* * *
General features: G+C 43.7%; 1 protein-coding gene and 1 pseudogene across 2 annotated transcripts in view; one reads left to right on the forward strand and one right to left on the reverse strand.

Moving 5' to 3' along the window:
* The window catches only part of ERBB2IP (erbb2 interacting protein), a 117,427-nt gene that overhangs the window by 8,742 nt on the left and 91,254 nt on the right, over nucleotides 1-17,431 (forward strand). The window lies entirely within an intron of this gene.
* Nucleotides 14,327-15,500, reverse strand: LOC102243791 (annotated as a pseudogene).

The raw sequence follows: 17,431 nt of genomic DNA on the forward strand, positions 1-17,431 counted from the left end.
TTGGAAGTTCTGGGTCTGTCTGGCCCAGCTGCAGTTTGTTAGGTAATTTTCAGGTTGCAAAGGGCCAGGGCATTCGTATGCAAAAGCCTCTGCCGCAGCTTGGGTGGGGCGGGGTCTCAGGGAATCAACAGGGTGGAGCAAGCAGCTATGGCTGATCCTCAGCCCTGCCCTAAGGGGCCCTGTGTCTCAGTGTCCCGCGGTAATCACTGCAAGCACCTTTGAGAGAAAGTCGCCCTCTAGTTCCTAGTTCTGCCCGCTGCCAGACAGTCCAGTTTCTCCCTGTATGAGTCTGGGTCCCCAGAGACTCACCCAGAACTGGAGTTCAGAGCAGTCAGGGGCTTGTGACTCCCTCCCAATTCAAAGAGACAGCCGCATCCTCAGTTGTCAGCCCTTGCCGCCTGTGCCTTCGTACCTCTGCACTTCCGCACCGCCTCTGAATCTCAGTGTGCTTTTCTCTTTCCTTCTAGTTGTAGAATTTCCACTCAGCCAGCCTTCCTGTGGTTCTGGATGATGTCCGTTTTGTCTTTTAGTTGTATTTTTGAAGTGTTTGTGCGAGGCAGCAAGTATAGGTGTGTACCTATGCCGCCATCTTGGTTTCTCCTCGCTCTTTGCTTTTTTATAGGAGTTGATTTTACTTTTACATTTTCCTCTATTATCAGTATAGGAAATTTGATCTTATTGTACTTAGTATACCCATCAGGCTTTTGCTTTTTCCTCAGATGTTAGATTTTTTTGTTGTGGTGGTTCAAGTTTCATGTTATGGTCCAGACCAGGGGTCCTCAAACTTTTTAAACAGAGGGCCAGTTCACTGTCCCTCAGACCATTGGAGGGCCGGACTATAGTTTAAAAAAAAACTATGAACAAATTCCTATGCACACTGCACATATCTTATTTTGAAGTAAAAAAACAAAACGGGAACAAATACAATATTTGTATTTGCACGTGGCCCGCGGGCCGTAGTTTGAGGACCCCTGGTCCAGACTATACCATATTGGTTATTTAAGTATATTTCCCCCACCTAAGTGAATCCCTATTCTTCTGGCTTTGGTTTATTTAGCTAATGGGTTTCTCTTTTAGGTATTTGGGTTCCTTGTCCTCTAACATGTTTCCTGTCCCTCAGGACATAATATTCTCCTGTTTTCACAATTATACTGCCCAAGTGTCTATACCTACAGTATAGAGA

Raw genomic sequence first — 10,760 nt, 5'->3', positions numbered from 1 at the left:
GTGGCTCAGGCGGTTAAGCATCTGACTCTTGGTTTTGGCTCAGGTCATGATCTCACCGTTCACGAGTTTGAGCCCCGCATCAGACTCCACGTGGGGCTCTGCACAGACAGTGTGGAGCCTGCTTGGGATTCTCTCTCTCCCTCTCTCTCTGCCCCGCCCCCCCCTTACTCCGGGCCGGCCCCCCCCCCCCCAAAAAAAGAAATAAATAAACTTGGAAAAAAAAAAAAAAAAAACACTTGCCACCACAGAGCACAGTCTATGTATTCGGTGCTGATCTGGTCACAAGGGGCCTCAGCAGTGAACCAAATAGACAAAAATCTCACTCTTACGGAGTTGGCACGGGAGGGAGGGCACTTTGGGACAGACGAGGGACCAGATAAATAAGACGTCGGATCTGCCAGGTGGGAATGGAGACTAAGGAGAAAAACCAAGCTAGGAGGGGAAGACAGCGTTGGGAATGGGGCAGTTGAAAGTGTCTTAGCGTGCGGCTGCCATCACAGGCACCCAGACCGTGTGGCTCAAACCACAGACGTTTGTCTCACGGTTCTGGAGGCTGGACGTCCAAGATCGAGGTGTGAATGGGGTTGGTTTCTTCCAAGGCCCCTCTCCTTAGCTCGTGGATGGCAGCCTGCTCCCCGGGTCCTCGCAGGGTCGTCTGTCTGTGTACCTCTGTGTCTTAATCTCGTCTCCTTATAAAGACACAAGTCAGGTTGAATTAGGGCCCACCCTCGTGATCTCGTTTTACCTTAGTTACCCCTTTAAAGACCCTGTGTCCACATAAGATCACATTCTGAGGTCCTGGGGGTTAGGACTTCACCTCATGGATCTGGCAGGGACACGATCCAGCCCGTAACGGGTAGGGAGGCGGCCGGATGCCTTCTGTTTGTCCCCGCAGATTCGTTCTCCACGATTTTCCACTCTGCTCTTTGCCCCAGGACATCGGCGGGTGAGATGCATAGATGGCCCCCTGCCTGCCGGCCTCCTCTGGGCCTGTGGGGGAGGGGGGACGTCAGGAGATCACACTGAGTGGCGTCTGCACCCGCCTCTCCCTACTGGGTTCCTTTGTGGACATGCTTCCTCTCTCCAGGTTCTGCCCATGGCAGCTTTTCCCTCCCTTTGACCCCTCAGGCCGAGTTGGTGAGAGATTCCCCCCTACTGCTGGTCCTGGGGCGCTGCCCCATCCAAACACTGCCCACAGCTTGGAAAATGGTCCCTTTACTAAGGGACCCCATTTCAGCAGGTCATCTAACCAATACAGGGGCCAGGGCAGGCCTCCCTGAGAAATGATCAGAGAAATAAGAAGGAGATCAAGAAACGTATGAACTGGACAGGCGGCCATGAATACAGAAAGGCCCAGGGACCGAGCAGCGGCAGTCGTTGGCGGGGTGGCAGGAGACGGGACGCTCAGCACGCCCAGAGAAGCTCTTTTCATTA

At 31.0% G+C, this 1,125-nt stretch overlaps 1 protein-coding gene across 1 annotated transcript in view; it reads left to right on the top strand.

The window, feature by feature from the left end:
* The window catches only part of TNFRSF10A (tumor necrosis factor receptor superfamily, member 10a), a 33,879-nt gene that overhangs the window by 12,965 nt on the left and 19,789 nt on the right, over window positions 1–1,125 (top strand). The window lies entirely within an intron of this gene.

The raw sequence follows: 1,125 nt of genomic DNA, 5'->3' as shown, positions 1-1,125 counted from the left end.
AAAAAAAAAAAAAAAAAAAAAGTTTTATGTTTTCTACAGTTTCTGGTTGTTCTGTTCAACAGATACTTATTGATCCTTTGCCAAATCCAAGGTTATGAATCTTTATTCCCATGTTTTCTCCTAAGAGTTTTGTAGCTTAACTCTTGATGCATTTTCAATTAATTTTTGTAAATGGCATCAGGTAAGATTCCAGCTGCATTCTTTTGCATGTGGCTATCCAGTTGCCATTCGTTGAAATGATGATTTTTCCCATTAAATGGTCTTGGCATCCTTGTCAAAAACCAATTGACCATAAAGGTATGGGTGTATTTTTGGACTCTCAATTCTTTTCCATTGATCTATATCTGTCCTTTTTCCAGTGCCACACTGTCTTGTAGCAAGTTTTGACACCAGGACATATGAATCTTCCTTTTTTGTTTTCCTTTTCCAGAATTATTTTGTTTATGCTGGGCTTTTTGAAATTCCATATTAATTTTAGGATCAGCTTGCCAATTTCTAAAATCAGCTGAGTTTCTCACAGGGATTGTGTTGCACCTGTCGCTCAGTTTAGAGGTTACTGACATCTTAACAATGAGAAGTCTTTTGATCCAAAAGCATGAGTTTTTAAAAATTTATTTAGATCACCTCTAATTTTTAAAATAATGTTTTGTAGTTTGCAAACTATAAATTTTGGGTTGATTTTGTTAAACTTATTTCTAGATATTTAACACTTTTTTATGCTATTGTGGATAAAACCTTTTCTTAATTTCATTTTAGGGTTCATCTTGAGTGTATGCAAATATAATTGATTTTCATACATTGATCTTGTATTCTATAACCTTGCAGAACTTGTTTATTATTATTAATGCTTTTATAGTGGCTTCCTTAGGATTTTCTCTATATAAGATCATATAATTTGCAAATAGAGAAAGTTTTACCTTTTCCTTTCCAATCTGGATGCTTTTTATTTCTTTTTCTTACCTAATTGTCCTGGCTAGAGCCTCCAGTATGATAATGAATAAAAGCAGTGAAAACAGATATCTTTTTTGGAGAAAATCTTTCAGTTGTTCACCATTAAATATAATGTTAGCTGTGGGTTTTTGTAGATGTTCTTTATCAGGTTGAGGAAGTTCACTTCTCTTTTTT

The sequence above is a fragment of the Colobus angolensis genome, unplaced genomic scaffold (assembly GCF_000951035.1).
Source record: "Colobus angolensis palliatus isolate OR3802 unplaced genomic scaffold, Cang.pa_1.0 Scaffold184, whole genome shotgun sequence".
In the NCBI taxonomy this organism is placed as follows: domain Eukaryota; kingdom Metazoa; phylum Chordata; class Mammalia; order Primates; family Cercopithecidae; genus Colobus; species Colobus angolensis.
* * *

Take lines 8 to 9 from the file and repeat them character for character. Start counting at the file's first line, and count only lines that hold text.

GTGGCTCAGGCGGTTAAGCATCTGACTCTTGGTTTTGGCTCAGGTCATGATCTCACCGTTCACGAGTTTGAGCCCCGCATCAGACTCCACGTGGGGCTCTGCACAGACAGTGTGGAGCCTGCTTGGGATTCTCTCTCTCCCTCTCTCTCTGCCCCGCCCCCCCCTTACTCCGGGCCGGCCCCCCCCCCCCCAAAAAAAGAAATAAATAAACTTGGAAAAAAAAAAAAAAAAAACACTTGCCACCACAGAGCACAGTCTATGTATTCGGTGCTGATCTGGTCACAAGGGGCCTCAGCAGTGAACCAAATAGACAAAAATCTCACTCTTACGGAGTTGGCACGGGAGGGAGGGCACTTTGGGACAGACGAGGGACCAGATAAATAAGACGTCGGATCTGCCAGGTGGGAATGGAGACTAAGGAGAAAAACCAAGCTAGGAGGGGAAGACAGCGTTGGGAATGGGGCAGTTGAAAGTGTCTTAGCGTGCGGCTGCCATCACAGGCACCCAGACCGTGTGGCTCAAACCACAGACGTTTGTCTCACGGTTCTGGAGGCTGGACGTCCAAGATCGAGGTGTGAATGGGGTTGGTTTCTTCCAAGGCCCCTCTCCTTAGCTCGTGGATGGCAGCCTGCTCCCCGGGTCCTCGCAGGGTCGTCTGTCTGTGTACCTCTGTGTCTTAATCTCGTCTCCTTATAAAGACACAAGTCAGGTTGAATTAGGGCCCACCCTCGTGATCTCGTTTTACCTTAGTTACCCCTTTAAAGACCCTGTGTCCACATAAGATCACATTCTGAGGTCCTGGGGGTTAGGACTTCACCTCATGGATCTGGCAGGGACACGATCCAGCCCGTAACGGGTAGGGAGGCGGCCGGATGCCTTCTGTTTGTCCCCGCAGATTCGTTCTCCACGATTTTCCACTCTGCTCTTTGCCCCAGGACATCGGCGGGTGAGATGCATAGATGGCCCCCTGCCTGCCGGCCTCCTCTGGGCCTGTGGGGGAGGGGGGACGTCAGGAGATCACACTGAGTGGCGTCTGCACCCGCCTCTCCCTACTGGGTTCCTTTGTGGACATGCTTCCTCTCTCCAGGTTCTGCCCATGGCAGCTTTTCCCTCCCTTTGACCCCTCAGGCCGAGTTGGTGAGAGATTCCCCCCTACTGCTGGTCCTGGGGCGCTGCCCCATCCAAACACTGCCCACAGCTTGGAAAATGGTCCCTTTACTAAGGGACCCCATTTCAGCAGGTCATCTAACCAATACAGGGGCCAGGGCAGGCCTCCCTGAGAAATGATCAGAGAAATAAGAAGGAGATCAAGAAACGTATGAACTGGACAGGCGGCCATGAATACAGAAAGGCCCAGGGACCGAGCAGCGGCAGTCGTTGGCGGGGTGGCAGGAGACGGGACGCTCAGCACGCCCAGAGAAGCTCTTTTCATTA

At 31.0% G+C, this 1,125-nt stretch overlaps 1 protein-coding gene across 1 annotated transcript in view; it reads left to right on the top strand.